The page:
Charles Araujo believes the typical organisation today operates "very much in the industrial age even if we are living in an information economy".
There are a few exceptions, with some of the dotcom organisations, but organisations in general are not fully prepared for how disruptive technologies will be for businesses, says Araujo, who is the CEO of the IT Transformation Institute and author of the book The Quantum Age of IT: Why Everything You Know About IT is About to Change.
This has a double impact on IT professionals, and CIOs, in particular, he says. He says CIOs will be dealing with disruption within their organisation and also provide for the needs of groups they work with including customers.
"You need to lead the disruption, you need to be the disruptor," says Araujo, who is in New Zealand as a speaker for the Digital Catalyst Summit Series. "You need to be in front of this if you want to create value in the organisation, you can't afford to wait."
Araujo says when he speaks to IT professionals, he discusses different paths ahead for them.
One of them is they have to be able to compete to get a job with "the Microsofts, the Googles and the Amazons of the world".
Meanwhile, every organisation is going to keep some hardware technologies, the 20 per cent that is kept in-house. "Your other option would be to be the top 20 per cent of your domain," says Araujo. "So if you have 10 network engineers, you have to be the best two."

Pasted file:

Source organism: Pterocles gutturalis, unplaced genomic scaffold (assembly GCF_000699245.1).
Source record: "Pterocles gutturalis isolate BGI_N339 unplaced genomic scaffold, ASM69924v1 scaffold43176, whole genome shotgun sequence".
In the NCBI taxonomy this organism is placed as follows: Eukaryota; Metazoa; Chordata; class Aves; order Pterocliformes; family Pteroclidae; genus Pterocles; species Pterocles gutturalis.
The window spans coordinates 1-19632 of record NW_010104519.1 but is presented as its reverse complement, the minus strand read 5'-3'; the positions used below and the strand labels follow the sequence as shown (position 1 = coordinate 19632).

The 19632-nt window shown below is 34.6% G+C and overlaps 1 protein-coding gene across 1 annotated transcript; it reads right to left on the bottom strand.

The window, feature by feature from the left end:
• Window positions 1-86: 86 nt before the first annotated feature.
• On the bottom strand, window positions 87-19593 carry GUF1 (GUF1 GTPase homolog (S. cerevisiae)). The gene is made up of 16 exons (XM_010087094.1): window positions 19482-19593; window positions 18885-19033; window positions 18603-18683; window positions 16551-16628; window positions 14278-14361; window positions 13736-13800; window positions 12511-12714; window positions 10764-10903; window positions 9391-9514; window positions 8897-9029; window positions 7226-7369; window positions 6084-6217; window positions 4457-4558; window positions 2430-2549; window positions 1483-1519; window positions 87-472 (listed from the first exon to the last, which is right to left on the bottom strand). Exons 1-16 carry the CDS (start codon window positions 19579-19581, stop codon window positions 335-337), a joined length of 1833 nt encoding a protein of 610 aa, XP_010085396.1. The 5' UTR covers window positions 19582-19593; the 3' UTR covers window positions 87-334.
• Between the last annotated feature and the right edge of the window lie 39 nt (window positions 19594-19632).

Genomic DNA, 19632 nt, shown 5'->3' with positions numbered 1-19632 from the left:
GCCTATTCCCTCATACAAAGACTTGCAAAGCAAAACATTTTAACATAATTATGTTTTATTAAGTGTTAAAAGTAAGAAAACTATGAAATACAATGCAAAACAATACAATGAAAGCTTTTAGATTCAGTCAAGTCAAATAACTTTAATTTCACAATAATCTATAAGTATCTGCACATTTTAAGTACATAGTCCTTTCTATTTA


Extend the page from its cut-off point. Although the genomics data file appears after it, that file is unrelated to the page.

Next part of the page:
Another option is to transition to a business leader or relationship manager. "With the rare exception, most IT people are capable of making that transition if they chose to," says Araujo.
He believes the CIO role is going to become even more strategic and a "great pathway" to other roles.
He says a number of CIOs "have taken the leap" to a chief operating officer role. As well, some CIOs have taken on additional responsibilities, like being both CIO and COO.
CIOs are also coming from outside IT itself. He cites the case of the EVP and CIO of a large retail company who started as a store manager, then headed IT when the company opened stores in Europe. "He did an amazing job" which led to his global role.
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